Even if a natural calamity, even if mass death from starvation is staring you in the face, it is best to be economical; it is best to channel your help through the market in ways that make the individual responsible for paying back the relief in the future. This inhuman way of conceiving individuals as ‘human capital’ informs government policies as we become gradually more conservative, racist and also religious bigots the world over.

The non fiscal components of the packages are unlikely to have any positive impact. Unless the confidence of the producers in sustained demand recovery can be induced, the economy will not shift gear. And this cannot be sustained unless the government stands up with unconditional fiscal support to the mass of poor buyers.

Blatant Lies

Reduction in unfunded EPF contributions of a certain category of employers and employees by 2 %. Suppose an employee in this category was paying Rs 1200 monthly into the EPF. The employer was also paying the same amount. Now both the employer and employee will be paying Rs 1000 for the next 3 months. Obviously the take home pay of employee and profit of employer will rise by Rs 200, each. But the burden will be borne entirely by the employee whose retirement benefit will be reduced by the compounded sum of these deductions. This has been shown as a fiscal benefit.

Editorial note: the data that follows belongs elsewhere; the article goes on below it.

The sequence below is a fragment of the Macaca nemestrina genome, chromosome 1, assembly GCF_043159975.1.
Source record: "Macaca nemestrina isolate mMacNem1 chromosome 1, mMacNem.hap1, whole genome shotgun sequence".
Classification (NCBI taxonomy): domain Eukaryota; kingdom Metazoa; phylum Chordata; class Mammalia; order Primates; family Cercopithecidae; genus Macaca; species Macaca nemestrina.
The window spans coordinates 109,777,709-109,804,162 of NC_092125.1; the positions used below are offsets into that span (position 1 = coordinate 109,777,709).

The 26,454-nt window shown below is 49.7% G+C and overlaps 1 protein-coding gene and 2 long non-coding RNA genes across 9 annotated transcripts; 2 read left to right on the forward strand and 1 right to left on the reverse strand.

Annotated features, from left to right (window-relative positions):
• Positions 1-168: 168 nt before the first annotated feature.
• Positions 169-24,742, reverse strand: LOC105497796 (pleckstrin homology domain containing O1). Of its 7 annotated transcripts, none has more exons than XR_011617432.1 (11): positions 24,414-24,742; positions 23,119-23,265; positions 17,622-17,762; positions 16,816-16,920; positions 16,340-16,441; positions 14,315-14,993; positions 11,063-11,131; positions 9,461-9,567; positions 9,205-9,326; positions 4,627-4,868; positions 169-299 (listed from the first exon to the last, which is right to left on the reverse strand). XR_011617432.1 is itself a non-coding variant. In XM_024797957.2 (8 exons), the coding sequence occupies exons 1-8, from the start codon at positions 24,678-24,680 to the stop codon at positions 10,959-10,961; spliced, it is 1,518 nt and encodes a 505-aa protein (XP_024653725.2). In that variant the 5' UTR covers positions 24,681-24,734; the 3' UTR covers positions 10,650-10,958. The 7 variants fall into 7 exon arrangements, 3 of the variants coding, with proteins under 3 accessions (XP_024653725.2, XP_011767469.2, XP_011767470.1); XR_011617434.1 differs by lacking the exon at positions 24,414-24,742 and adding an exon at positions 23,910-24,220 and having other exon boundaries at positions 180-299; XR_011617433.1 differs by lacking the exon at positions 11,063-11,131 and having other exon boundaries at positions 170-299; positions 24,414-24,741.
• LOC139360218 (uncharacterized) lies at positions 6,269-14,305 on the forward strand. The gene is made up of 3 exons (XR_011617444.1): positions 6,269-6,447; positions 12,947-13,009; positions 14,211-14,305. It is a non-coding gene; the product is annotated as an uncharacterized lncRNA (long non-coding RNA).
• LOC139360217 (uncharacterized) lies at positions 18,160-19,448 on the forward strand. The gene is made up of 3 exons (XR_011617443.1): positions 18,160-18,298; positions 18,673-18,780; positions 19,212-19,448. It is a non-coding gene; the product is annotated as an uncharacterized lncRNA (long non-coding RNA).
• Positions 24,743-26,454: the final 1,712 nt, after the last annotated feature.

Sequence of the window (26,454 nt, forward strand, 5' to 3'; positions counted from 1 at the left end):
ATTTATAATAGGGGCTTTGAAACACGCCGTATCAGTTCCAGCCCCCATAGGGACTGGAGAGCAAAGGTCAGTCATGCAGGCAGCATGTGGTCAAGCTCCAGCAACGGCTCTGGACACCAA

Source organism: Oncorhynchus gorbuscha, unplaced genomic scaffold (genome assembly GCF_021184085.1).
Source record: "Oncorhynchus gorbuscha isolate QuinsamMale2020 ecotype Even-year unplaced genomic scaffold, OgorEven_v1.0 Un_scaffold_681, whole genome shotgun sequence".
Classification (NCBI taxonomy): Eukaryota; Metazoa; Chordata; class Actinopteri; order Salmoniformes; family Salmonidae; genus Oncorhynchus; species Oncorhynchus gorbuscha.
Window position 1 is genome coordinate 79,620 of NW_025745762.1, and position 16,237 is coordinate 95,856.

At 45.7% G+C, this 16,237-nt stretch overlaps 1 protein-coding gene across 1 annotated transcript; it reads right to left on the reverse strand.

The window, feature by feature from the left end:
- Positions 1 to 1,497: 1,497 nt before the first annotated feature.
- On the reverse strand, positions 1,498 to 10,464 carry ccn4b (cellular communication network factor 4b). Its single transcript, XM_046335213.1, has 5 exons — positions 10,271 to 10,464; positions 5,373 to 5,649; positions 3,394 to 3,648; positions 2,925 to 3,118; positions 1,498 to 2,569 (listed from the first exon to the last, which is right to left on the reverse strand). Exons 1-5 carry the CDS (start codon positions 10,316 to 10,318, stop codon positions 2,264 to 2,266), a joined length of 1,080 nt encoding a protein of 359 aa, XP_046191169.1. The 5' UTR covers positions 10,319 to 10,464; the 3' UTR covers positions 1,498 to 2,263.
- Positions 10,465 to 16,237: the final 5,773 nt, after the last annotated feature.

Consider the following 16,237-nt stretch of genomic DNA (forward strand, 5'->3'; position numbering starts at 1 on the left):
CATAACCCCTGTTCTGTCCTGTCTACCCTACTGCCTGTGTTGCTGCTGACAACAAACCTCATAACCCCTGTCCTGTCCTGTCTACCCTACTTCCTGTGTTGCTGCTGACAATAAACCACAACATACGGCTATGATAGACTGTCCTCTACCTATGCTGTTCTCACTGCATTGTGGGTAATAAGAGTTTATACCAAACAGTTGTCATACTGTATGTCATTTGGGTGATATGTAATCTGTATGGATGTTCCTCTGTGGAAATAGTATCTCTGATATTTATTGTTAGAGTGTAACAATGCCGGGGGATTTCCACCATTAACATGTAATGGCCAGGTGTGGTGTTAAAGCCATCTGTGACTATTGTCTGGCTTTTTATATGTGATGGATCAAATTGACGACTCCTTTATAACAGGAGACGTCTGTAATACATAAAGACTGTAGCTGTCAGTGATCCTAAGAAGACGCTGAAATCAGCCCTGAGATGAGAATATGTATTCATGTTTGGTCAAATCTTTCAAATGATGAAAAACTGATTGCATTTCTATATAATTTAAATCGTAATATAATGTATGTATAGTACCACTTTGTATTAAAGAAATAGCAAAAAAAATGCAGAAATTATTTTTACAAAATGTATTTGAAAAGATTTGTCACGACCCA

25 % reduction in TDS/TCS payments up to March 2021. But there is no tax rate reduction! So the tax payer will ultimately have to shell out the amount at the time of submission of returns.

Sound and Fury

Much of the pronouncements were costless TV promotional for the ruling party.